Phil Ross returns to North London to report on the World Premiere of Alexis Zegerman’s The Fever Syndrome.
The first thing that strikes me this evening is that the Hampstead Theatre clearly specialises in cosy, intimate set design, on the grandest scale. In the dim half-light, before the figurative curtain goes up, the interior of a New York, brownstone townhouse stands tall, broad and box-like before us. Resplendent in neglect, exposed and open to the tiny details of distressed wallpaper and damp patches, is the Myers home. Rising to the very roof, filling the theatre, embracing the audience into the very bosom of the household and all the shabby secrets that reside there.
The heart of any family beats around the dinner table. And here the Myers family are no different to any other. But that’s where the similarity seems to stop. The story revolves around the clan gathering for an award ceremony in honour of Professor Richard Myers, (Robert Lindsay), and his lifetime’s pioneering work in the field of IVF. Richard, who has early-onset Parkinson’s Disease, and his long-suffering third wife Megan, (Alexandra Gilbreath), await the arrival of his three adult children at their Manhattan home.
First to arrive is his high achieving oldest, Dot (Lisa Dilllon) with her house-husband Nate (Bo Poraj) and their sickly pre-teen, daughter Lily (Nancy Allsop). They are soon followed by Thomas (Alex Waldmann), a successful artist who is accompanied by his ex-army, live-in lover Philip (Jake Fairbrother). Arriving sometime later, from California, is Thomas’ twin brother Anthony (Sam Marks), a high flying, silicon valley start-up type.
As patriarchal Richard descends to meet them seated upon the stairlift, contentiously installed by Anthony, the siblings must confront the inevitability of their father’s decline. Their anxieties simmer quickly to the surface, exacerbated by his shaking hands and the large bib draped around his neck, as dutiful Megan helps her ailing husband eat. Before long tensions are revealed, schisms are laid bare, and the talk of money and inheritance comes distastefully to the dinner table.
Breadwinner Dot, under pressure to pay for daughter Lily’s ongoing medication, unleashes a critical storm on Megan’s financial management and maintenance of the house. She and Thomas want to take control of future care plans for their father, while entrepreneurial Anthony is more defensive of their put-upon stepmother. Keen to escape house-holding duties, husband Nate yearns for a return to the scientific community at the Myers Institute, while his father in law is still chairman. But the deteriorating Richard and his sons think Nate’s work is a joke, and mock him mercilessly.
Investor Anthony is the apple of his daddy’s eye, and his adoring stepmother does too. Yes, Megan likes her handsome and supportive stepson a little too much. All the while Philip, Thomas’ blue collar boyfriend is on the receiving end of a variety of Richard and Megan’s occasionally antiquated views. And not forgetting poorly Lily, flexing her teenage angst muscles, with Dot her hard-working, but increasingly irate mother. There’s a lot to take in, and at times it’s hard to keep pace with Alexis Zegerman’s complex and intimate script. But Roxana Silbert’s fast-moving direction kept me on the edge of my seat, drawing me deeper into the body of the work.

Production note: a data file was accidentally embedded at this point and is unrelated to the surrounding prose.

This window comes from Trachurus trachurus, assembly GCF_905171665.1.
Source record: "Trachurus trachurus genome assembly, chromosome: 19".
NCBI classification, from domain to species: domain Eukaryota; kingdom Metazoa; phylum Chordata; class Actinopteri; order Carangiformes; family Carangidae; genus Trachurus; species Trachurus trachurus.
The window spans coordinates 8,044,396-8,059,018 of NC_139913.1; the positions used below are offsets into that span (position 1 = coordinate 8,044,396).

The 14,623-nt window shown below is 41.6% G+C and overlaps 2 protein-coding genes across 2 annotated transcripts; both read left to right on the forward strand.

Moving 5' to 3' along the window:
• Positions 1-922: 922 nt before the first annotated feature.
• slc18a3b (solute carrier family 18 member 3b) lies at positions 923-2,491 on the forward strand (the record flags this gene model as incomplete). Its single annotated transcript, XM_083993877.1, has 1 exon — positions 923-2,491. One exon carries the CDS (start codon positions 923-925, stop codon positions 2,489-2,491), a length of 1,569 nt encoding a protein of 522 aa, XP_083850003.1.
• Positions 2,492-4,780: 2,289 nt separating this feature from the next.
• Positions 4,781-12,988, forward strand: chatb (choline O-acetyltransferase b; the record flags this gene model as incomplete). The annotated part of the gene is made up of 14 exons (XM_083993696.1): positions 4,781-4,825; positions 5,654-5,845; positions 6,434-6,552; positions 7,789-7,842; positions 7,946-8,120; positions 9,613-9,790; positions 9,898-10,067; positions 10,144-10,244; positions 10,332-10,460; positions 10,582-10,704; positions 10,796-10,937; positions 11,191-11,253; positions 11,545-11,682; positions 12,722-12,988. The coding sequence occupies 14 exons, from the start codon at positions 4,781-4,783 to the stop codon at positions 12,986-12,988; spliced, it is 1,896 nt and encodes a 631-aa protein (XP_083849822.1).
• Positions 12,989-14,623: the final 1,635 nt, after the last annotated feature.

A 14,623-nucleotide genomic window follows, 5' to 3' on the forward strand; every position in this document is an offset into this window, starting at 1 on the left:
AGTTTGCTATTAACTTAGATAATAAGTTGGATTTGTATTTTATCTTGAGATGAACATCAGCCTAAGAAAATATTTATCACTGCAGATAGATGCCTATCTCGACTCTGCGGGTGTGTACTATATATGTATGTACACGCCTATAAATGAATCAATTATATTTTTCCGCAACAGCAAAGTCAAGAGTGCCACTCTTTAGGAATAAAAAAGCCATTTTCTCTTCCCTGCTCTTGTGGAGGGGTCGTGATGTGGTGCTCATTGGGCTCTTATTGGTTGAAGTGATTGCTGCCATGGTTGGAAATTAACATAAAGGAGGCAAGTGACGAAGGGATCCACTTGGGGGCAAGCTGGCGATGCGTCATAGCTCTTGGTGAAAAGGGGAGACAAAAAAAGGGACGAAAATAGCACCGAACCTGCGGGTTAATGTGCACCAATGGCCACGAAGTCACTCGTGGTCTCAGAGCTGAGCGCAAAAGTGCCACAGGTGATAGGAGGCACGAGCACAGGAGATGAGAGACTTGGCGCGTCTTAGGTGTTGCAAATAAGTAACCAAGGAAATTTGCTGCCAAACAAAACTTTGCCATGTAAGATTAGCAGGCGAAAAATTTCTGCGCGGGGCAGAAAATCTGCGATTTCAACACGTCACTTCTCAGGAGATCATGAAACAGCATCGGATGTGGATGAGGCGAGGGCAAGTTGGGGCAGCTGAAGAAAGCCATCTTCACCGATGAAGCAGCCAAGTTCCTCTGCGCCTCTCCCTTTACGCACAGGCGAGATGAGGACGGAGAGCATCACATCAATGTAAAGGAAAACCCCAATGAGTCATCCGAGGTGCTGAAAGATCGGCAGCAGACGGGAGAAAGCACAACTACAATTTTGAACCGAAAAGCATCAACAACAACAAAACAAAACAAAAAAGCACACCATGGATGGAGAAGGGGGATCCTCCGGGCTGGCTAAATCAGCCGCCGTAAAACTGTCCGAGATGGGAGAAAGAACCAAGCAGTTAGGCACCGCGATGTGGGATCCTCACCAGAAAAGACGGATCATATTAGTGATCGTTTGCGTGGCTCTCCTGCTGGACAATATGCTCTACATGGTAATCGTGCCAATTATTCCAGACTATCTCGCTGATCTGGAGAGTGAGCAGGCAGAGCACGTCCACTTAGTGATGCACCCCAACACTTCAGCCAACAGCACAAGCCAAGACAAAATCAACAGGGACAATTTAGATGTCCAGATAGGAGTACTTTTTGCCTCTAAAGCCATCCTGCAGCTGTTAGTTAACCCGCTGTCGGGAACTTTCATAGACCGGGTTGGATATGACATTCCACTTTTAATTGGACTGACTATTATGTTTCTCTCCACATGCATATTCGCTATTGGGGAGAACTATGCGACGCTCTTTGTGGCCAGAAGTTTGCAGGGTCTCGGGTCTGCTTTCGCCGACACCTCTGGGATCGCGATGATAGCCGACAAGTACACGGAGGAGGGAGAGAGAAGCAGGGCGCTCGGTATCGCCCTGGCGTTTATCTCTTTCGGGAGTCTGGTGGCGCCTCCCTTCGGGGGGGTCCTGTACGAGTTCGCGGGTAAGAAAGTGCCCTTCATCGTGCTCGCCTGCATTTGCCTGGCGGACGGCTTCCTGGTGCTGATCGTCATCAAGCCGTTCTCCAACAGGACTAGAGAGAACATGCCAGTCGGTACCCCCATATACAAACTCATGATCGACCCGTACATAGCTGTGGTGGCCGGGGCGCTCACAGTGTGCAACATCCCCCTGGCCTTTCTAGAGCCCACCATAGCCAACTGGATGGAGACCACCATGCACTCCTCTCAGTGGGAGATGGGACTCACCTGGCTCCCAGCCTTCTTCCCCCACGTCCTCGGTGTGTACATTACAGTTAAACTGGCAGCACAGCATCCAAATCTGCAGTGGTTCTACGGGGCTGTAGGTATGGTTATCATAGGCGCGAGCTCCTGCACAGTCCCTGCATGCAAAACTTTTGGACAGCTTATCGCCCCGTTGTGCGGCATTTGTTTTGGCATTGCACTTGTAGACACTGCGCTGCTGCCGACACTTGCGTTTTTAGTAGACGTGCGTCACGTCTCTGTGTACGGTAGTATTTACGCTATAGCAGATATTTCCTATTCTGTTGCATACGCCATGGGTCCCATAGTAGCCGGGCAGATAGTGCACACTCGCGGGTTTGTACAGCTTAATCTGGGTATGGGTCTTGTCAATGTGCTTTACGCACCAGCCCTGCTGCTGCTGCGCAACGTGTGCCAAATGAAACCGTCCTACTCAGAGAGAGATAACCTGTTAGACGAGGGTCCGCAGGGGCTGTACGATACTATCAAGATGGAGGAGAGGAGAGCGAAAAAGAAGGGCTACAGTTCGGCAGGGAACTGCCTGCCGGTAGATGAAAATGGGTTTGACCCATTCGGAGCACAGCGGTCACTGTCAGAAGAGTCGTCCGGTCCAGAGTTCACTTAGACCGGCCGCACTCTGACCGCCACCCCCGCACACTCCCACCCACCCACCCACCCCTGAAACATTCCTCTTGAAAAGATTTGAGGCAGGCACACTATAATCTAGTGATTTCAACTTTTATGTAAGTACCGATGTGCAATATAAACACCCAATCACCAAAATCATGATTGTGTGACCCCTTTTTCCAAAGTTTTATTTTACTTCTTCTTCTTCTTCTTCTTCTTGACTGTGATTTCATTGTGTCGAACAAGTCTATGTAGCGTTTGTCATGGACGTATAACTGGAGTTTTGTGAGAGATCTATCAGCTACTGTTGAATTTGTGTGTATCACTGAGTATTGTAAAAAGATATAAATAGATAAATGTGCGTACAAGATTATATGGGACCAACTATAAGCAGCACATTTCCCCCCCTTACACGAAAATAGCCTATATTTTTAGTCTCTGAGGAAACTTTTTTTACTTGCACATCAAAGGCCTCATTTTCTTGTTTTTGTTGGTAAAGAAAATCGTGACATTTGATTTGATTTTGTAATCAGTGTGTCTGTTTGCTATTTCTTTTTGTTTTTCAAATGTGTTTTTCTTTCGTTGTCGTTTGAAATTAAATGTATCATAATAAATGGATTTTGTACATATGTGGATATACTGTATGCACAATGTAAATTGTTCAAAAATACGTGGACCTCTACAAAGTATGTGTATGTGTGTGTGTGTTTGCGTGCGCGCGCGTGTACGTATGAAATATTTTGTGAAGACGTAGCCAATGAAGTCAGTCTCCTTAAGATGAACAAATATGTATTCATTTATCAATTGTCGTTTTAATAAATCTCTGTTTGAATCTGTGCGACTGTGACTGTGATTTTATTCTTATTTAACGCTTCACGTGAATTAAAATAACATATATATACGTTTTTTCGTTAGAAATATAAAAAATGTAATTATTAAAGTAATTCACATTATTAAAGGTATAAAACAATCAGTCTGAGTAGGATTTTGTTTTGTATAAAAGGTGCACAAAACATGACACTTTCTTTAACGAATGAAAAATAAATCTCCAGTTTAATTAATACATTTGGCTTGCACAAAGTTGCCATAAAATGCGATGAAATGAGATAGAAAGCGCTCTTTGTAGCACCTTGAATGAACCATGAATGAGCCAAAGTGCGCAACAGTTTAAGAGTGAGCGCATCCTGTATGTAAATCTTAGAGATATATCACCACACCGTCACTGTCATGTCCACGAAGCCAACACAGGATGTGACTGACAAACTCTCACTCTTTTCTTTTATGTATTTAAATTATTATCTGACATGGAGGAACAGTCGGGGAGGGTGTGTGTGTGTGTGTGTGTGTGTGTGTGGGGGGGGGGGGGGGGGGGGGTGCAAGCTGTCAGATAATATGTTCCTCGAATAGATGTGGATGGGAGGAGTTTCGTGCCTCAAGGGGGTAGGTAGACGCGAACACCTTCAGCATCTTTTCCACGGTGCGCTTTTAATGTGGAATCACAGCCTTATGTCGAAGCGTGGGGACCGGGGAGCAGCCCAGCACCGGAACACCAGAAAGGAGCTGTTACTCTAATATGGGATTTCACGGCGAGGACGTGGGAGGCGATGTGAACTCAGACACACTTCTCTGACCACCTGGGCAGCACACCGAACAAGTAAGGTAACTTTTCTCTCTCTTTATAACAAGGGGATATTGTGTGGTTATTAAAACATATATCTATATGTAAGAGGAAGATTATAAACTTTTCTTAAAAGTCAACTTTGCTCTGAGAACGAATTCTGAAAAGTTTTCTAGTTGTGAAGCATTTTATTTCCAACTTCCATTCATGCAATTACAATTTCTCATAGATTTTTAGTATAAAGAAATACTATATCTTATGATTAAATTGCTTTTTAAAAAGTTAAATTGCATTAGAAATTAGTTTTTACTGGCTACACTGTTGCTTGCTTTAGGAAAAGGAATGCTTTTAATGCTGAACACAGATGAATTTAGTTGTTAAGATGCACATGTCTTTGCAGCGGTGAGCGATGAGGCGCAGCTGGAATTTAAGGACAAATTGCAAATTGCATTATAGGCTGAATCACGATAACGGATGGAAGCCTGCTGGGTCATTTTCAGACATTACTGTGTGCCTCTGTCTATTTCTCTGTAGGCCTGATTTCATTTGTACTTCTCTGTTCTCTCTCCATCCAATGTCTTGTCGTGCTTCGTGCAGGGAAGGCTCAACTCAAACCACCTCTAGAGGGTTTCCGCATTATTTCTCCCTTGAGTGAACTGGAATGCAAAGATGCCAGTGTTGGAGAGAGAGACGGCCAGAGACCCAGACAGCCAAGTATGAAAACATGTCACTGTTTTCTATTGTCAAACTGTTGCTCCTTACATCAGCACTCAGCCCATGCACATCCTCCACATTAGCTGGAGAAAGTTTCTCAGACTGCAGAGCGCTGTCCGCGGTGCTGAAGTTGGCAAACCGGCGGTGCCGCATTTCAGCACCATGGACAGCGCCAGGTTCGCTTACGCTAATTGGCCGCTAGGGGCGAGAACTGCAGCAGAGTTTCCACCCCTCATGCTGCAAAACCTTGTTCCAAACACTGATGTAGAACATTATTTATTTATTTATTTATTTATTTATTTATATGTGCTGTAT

The dialogue moves voyeuristically from room to room around the huge family home, as the audience engages with flawed, composite characters. Tensions build, as layers of intimacy are peeled away, and the scene is set for wider analogous conversations. As Waldmann suggests, the house could represent our immune system, with the antibody hosts fending off invaders. However, with a multitude of conversations, emanating outward from science versus tradition, we’re most definitely offered a microscope, with which to view the many ailments of American society.
It’s a prism full of juxtapose, like the Myers’ god-like intelligentsia and working class Philip. “We only had two books in our house when I was growing up; a bible and a road map”, he says earnestly. “But that didn’t make us bad people”. This is shortly followed by the Myers twins ‘trashing the books’ scene in a display of sibling solidarity.
The Fever Syndrome is rightly vaunted as Miller-esque. But for me at least, elements of Alan Ackbourne’s Norman Conquests come shining through like a slap up meal at Mrs Miggins Anglo-American Pie Shop. I’m sure I also caught a glimpse of Citizen Smith sitting at Richard’s dressing table. My one and only qualm revolves around the top and tail of Megan’s character. Her opening monologue was long. Revealing her core wound could have been much more succinct. While in the final scene, I felt her character arc suddenly dropped off the map. Discarding her didn’t quite sit quite right for me. That’s not a plot spoiler by the way. It’s purely a personal take, and really shouldn’t distract from the fact I genuinely loved The Fever Syndrome. I highly recommend snatching up a ticket, if any are left.
The Fever Syndrome runs until 30th April 2022 at the Hampstead Theatre, London. To book tickets visit
Production photography by Ellie Kurttz
Words by Phil Ross. More writing by Phil can be found at his Louder Than War author’s archive.